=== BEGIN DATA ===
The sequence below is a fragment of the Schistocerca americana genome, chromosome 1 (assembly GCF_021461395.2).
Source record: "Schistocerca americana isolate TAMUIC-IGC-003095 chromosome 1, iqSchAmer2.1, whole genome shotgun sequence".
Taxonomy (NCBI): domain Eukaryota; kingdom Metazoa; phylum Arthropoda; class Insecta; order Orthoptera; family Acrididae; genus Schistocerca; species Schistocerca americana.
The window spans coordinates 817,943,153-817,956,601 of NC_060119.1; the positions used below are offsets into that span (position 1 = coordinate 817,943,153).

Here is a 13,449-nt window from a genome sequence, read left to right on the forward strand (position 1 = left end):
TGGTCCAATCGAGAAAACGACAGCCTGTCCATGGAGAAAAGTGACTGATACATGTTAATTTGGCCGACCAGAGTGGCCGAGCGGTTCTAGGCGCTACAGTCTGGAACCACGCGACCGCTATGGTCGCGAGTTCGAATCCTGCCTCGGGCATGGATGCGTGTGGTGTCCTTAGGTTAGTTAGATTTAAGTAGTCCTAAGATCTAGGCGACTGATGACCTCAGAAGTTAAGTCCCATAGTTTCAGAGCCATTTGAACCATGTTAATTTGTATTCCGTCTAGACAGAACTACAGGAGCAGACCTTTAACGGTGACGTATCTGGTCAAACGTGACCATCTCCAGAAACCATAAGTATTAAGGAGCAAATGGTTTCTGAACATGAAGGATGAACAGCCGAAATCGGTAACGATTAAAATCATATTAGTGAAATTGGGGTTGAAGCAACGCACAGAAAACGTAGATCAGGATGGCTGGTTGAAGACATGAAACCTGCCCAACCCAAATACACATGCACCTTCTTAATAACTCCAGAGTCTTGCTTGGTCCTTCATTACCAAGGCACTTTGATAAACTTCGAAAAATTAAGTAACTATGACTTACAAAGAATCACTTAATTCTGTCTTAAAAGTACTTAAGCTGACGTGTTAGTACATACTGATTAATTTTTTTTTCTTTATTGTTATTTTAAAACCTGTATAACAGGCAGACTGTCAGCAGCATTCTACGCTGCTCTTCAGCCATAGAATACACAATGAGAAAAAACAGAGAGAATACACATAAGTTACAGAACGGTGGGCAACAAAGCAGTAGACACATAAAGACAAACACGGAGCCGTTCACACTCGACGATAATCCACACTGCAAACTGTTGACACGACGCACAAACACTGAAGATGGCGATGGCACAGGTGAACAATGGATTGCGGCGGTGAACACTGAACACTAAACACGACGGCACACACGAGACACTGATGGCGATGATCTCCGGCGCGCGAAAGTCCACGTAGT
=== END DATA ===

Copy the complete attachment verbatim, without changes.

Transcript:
The sequence below is a fragment of the Schistocerca americana genome, chromosome 1 (assembly GCF_021461395.2).
Source record: "Schistocerca americana isolate TAMUIC-IGC-003095 chromosome 1, iqSchAmer2.1, whole genome shotgun sequence".
Taxonomy (NCBI): domain Eukaryota; kingdom Metazoa; phylum Arthropoda; class Insecta; order Orthoptera; family Acrididae; genus Schistocerca; species Schistocerca americana.
The window spans coordinates 817,943,153-817,956,601 of NC_060119.1; the positions used below are offsets into that span (position 1 = coordinate 817,943,153).

Here is a 13,449-nt window from a genome sequence, read left to right on the forward strand (position 1 = left end):
TGGTCCAATCGAGAAAACGACAGCCTGTCCATGGAGAAAAGTGACTGATACATGTTAATTTGGCCGACCAGAGTGGCCGAGCGGTTCTAGGCGCTACAGTCTGGAACCACGCGACCGCTATGGTCGCGAGTTCGAATCCTGCCTCGGGCATGGATGCGTGTGGTGTCCTTAGGTTAGTTAGATTTAAGTAGTCCTAAGATCTAGGCGACTGATGACCTCAGAAGTTAAGTCCCATAGTTTCAGAGCCATTTGAACCATGTTAATTTGTATTCCGTCTAGACAGAACTACAGGAGCAGACCTTTAACGGTGACGTATCTGGTCAAACGTGACCATCTCCAGAAACCATAAGTATTAAGGAGCAAATGGTTTCTGAACATGAAGGATGAACAGCCGAAATCGGTAACGATTAAAATCATATTAGTGAAATTGGGGTTGAAGCAACGCACAGAAAACGTAGATCAGGATGGCTGGTTGAAGACATGAAACCTGCCCAACCCAAATACACATGCACCTTCTTAATAACTCCAGAGTCTTGCTTGGTCCTTCATTACCAAGGCACTTTGATAAACTTCGAAAAATTAAGTAACTATGACTTACAAAGAATCACTTAATTCTGTCTTAAAAGTACTTAAGCTGACGTGTTAGTACATACTGATTAATTTTTTTTTCTTTATTGTTATTTTAAAACCTGTATAACAGGCAGACTGTCAGCAGCATTCTACGCTGCTCTTCAGCCATAGAATACACAATGAGAAAAAACAGAGAGAATACACATAAGTTACAGAACGGTGGGCAACAAAGCAGTAGACACATAAAGACAAACACGGAGCCGTTCACACTCGACGATAATCCACACTGCAAACTGTTGACACGACGCACAAACACTGAAGATGGCGATGGCACAGGTGAACAATGGATTGCGGCGGTGAACACTGAACACTAAACACGACGGCACACACGAGACACTGATGGCGATGATCTCCGGCGCGCGAAAGTCCACGTAGT